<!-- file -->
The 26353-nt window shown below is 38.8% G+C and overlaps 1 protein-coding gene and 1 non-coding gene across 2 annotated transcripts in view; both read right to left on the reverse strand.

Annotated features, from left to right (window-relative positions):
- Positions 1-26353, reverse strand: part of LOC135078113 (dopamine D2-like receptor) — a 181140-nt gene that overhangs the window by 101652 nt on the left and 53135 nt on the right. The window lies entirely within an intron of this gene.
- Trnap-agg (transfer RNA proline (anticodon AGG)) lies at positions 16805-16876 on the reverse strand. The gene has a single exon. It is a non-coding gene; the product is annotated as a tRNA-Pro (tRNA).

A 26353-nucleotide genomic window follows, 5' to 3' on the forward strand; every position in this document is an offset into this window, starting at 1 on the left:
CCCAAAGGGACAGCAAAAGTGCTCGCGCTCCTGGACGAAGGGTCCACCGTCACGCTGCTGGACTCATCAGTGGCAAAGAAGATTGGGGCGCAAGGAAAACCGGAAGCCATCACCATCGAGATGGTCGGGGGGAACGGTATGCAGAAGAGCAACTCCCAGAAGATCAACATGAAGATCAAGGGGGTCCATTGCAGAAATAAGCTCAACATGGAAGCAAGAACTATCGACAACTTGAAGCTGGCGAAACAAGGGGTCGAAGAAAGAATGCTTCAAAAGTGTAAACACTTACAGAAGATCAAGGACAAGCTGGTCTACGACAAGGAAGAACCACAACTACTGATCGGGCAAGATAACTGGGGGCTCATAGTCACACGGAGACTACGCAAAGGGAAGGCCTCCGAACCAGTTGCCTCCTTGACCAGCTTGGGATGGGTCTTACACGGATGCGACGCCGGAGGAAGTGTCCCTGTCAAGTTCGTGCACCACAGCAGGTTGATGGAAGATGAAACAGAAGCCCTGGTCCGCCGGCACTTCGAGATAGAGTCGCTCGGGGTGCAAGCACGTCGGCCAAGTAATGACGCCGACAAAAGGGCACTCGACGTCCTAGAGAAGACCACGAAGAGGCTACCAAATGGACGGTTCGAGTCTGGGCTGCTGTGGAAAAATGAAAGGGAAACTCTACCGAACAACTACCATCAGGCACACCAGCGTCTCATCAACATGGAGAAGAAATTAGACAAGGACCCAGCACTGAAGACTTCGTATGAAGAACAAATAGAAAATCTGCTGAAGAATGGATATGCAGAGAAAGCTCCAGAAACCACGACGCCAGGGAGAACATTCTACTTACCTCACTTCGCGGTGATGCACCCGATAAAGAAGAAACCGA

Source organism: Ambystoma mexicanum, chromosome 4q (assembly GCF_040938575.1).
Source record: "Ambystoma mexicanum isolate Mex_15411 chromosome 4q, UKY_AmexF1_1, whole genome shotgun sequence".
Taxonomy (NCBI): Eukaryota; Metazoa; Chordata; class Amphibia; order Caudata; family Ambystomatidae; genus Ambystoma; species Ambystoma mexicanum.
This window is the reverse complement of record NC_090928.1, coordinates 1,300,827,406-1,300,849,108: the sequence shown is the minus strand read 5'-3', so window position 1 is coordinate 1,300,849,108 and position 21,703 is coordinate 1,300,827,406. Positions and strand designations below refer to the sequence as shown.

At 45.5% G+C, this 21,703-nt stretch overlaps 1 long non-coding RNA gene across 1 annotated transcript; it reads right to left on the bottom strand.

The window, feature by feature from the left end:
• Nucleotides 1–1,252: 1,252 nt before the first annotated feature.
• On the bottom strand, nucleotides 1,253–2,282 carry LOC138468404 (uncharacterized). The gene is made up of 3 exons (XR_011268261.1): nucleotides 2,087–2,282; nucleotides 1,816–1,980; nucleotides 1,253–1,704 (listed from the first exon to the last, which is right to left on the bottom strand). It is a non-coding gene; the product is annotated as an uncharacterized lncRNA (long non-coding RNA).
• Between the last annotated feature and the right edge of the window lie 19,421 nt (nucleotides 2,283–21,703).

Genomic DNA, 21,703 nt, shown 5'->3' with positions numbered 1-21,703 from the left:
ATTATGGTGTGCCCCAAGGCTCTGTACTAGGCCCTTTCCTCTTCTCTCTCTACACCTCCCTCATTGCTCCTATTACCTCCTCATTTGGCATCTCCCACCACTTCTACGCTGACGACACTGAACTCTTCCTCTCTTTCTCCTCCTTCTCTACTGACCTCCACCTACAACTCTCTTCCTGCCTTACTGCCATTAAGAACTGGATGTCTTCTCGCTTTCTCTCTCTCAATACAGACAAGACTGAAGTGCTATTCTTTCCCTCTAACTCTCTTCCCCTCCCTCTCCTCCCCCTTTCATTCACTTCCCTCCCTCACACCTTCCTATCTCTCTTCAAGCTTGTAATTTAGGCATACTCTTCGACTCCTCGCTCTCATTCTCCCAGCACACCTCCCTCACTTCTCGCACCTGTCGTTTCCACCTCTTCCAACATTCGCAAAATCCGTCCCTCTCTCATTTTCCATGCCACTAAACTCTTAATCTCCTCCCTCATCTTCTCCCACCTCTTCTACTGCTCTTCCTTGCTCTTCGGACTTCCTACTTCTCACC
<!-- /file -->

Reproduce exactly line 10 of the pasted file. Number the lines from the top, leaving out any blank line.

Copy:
This window is the reverse complement of record NC_090928.1, coordinates 1,300,827,406-1,300,849,108: the sequence shown is the minus strand read 5'-3', so window position 1 is coordinate 1,300,849,108 and position 21,703 is coordinate 1,300,827,406. Positions and strand designations below refer to the sequence as shown.